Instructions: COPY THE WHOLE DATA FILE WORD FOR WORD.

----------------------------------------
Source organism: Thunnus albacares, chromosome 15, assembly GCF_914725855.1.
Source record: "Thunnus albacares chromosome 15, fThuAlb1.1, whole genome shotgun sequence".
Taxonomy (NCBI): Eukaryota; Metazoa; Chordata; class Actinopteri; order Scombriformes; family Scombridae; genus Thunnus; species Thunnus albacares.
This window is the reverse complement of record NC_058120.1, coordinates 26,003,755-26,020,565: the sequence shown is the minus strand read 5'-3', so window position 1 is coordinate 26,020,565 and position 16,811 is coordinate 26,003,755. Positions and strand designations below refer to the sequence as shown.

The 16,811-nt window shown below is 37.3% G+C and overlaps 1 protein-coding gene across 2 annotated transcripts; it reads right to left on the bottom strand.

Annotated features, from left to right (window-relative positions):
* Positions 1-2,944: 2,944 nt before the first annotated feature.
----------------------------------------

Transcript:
Source organism: Thunnus albacares, chromosome 15, assembly GCF_914725855.1.
Source record: "Thunnus albacares chromosome 15, fThuAlb1.1, whole genome shotgun sequence".
Taxonomy (NCBI): Eukaryota; Metazoa; Chordata; class Actinopteri; order Scombriformes; family Scombridae; genus Thunnus; species Thunnus albacares.
This window is the reverse complement of record NC_058120.1, coordinates 26,003,755-26,020,565: the sequence shown is the minus strand read 5'-3', so window position 1 is coordinate 26,020,565 and position 16,811 is coordinate 26,003,755. Positions and strand designations below refer to the sequence as shown.

The 16,811-nt window shown below is 37.3% G+C and overlaps 1 protein-coding gene across 2 annotated transcripts; it reads right to left on the bottom strand.

Annotated features, from left to right (window-relative positions):
* Positions 1-2,944: 2,944 nt before the first annotated feature.